Tag Archives: Stara Gradiška

Titoslavia: The National Questions and Interrepublican Boundaries

The Communist dictatorship was formally legalized by the first post-war Constitution (January 31st, 1946) which abolished the monarchy and proclaimed the Federal People’s Republic of Yugoslavia. This first Titoist Constitution was based on the 1936 Soviet (Stalinist) Constitution. A Yugoslav “people’s” (Socialist) republic was the first one in the series of similar people’s republics formed in East-Central and South-East Europe after 1945 based on the Marxist ideology and both the Soviet example and under the Soviet control […]

Read More →

A Partitioning of Yugoslavia During WWII (1941−1945)

The most barbaric and notorious death camp (the “Ninth Circle of Hell”) during WWII in Europe was functioning almost four years, located not so far from Zagreb on the River Sava – Jasenovac in which around 700.000 people have been brutally murdered among them 500.000 ethnic Serbs. One big part of those Serbs who physically survived, was converted into the Roman Catholicism and, subsequently, Croatized or expelled across the River Drina to neighboring Serbia (Serbia accepted around 400.000 Serb refugees from the territory of the Independent State of Croatia during the war) […]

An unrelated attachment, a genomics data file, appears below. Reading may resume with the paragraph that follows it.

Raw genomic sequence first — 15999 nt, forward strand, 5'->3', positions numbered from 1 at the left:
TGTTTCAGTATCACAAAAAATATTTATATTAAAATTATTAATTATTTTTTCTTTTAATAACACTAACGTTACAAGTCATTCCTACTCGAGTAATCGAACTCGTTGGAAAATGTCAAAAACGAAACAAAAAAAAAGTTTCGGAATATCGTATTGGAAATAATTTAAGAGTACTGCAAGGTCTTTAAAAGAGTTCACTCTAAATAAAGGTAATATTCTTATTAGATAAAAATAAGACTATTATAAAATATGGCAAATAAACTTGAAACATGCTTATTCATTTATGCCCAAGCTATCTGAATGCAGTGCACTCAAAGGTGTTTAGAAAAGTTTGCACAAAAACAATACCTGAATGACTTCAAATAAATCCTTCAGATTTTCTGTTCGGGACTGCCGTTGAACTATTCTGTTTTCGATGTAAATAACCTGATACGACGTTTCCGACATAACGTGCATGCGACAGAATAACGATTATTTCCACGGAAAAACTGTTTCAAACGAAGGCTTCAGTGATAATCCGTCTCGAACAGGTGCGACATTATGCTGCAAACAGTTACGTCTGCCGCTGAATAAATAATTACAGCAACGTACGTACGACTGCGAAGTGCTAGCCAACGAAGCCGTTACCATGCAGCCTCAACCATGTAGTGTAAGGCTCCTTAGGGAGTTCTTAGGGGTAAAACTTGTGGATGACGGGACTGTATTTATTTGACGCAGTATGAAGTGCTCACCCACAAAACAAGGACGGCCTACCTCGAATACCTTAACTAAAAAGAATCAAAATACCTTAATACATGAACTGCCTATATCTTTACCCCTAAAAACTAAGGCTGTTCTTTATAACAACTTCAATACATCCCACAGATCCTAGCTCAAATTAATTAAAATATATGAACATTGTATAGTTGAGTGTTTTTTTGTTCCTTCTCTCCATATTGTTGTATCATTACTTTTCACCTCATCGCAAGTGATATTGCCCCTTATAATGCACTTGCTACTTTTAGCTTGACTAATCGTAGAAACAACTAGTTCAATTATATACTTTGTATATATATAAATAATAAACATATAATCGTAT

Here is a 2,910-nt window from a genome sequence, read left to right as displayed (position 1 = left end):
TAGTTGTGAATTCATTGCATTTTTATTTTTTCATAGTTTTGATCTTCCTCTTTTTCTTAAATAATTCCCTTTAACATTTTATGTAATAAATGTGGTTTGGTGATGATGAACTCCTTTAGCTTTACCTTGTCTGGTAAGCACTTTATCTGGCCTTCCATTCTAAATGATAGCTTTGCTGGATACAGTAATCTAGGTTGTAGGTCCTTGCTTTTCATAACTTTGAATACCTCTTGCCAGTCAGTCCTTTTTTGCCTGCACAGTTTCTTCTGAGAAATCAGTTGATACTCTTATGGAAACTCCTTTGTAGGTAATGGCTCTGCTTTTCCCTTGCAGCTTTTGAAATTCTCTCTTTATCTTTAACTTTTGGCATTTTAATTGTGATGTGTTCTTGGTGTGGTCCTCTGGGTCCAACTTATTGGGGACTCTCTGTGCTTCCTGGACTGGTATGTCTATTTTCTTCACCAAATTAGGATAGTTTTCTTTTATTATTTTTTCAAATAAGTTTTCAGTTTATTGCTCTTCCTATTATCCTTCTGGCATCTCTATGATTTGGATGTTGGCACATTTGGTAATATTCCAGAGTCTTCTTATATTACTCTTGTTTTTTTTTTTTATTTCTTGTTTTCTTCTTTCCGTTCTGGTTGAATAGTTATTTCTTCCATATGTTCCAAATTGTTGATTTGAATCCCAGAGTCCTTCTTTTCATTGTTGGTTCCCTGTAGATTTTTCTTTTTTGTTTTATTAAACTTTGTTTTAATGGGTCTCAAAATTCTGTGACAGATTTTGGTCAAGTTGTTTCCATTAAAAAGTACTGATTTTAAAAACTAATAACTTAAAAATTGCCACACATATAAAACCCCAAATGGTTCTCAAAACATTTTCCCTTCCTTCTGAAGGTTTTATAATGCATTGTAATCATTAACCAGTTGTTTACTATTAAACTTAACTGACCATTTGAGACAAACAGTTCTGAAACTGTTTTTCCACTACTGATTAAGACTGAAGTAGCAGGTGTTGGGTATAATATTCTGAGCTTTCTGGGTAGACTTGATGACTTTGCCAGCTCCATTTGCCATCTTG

Read More →

A Croatian Role in the Destruction of Yugoslavia in the 1990s (II)

Probably, the HDZ’s deny of any kind of the regional autonomy in Croatia was the expression of the policy of anti-liberal democracy concept of minority rights. Therefore, the regional parties of Istria, the Serbian Krayina and Dalmatia suffered mostly from such policy of a brutal centralization of Croatia […]

Read More →

A Croatian Role in the Destruction of Yugoslavia in the 1990s (I)

Today, as a result of the HDZ’s policy of extreme ethno-confessional nationalism, Croatia is, since mid-1995, “more ethnically homogeneous than ever was in the historic past”. The Serb population on the present-day territory of Croatia fell from 24 percent in 1940 to 12 percent in 1990 and 4 percent in 1996 with the practice of its everyday assimilation (Croatization) and emigration from Croatia […]

Read More →